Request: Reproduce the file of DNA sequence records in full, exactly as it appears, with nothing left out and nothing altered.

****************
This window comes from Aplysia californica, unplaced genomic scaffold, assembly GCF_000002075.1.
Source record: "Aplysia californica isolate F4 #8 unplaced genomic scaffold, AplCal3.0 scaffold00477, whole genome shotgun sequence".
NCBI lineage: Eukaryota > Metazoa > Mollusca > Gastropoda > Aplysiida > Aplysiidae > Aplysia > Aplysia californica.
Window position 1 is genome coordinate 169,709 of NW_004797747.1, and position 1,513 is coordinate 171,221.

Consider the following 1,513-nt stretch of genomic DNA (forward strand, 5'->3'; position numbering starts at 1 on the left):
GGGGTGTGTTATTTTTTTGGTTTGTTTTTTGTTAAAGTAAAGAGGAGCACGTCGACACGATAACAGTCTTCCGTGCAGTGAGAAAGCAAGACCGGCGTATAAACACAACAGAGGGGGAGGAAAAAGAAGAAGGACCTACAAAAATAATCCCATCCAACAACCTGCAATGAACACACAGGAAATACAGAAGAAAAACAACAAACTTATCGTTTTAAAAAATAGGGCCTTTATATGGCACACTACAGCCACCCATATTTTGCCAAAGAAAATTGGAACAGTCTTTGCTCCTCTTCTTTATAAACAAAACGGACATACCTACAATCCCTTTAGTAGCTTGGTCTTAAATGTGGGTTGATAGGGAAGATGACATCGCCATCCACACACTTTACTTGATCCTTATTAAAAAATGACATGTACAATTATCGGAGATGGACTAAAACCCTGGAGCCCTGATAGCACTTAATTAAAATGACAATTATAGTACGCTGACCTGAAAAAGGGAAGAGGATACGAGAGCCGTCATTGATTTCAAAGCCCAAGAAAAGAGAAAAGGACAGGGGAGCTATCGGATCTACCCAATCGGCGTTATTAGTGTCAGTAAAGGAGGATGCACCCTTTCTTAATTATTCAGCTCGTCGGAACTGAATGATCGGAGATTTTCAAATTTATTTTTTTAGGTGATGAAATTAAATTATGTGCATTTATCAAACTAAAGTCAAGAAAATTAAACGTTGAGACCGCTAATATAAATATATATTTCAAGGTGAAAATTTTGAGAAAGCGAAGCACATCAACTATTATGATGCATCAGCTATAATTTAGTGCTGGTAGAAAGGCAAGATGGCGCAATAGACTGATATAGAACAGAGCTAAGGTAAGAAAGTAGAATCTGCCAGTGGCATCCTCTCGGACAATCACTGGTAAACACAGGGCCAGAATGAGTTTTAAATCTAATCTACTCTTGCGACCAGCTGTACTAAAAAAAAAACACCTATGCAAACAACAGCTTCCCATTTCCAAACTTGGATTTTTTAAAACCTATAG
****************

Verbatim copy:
This window comes from Aplysia californica, unplaced genomic scaffold, assembly GCF_000002075.1.
Source record: "Aplysia californica isolate F4 #8 unplaced genomic scaffold, AplCal3.0 scaffold00477, whole genome shotgun sequence".
NCBI lineage: Eukaryota > Metazoa > Mollusca > Gastropoda > Aplysiida > Aplysiidae > Aplysia > Aplysia californica.
Window position 1 is genome coordinate 169,709 of NW_004797747.1, and position 1,513 is coordinate 171,221.

Consider the following 1,513-nt stretch of genomic DNA (forward strand, 5'->3'; position numbering starts at 1 on the left):
GGGGTGTGTTATTTTTTTGGTTTGTTTTTTGTTAAAGTAAAGAGGAGCACGTCGACACGATAACAGTCTTCCGTGCAGTGAGAAAGCAAGACCGGCGTATAAACACAACAGAGGGGGAGGAAAAAGAAGAAGGACCTACAAAAATAATCCCATCCAACAACCTGCAATGAACACACAGGAAATACAGAAGAAAAACAACAAACTTATCGTTTTAAAAAATAGGGCCTTTATATGGCACACTACAGCCACCCATATTTTGCCAAAGAAAATTGGAACAGTCTTTGCTCCTCTTCTTTATAAACAAAACGGACATACCTACAATCCCTTTAGTAGCTTGGTCTTAAATGTGGGTTGATAGGGAAGATGACATCGCCATCCACACACTTTACTTGATCCTTATTAAAAAATGACATGTACAATTATCGGAGATGGACTAAAACCCTGGAGCCCTGATAGCACTTAATTAAAATGACAATTATAGTACGCTGACCTGAAAAAGGGAAGAGGATACGAGAGCCGTCATTGATTTCAAAGCCCAAGAAAAGAGAAAAGGACAGGGGAGCTATCGGATCTACCCAATCGGCGTTATTAGTGTCAGTAAAGGAGGATGCACCCTTTCTTAATTATTCAGCTCGTCGGAACTGAATGATCGGAGATTTTCAAATTTATTTTTTTAGGTGATGAAATTAAATTATGTGCATTTATCAAACTAAAGTCAAGAAAATTAAACGTTGAGACCGCTAATATAAATATATATTTCAAGGTGAAAATTTTGAGAAAGCGAAGCACATCAACTATTATGATGCATCAGCTATAATTTAGTGCTGGTAGAAAGGCAAGATGGCGCAATAGACTGATATAGAACAGAGCTAAGGTAAGAAAGTAGAATCTGCCAGTGGCATCCTCTCGGACAATCACTGGTAAACACAGGGCCAGAATGAGTTTTAAATCTAATCTACTCTTGCGACCAGCTGTACTAAAAAAAAAACACCTATGCAAACAACAGCTTCCCATTTCCAAACTTGGATTTTTTAAAACCTATAG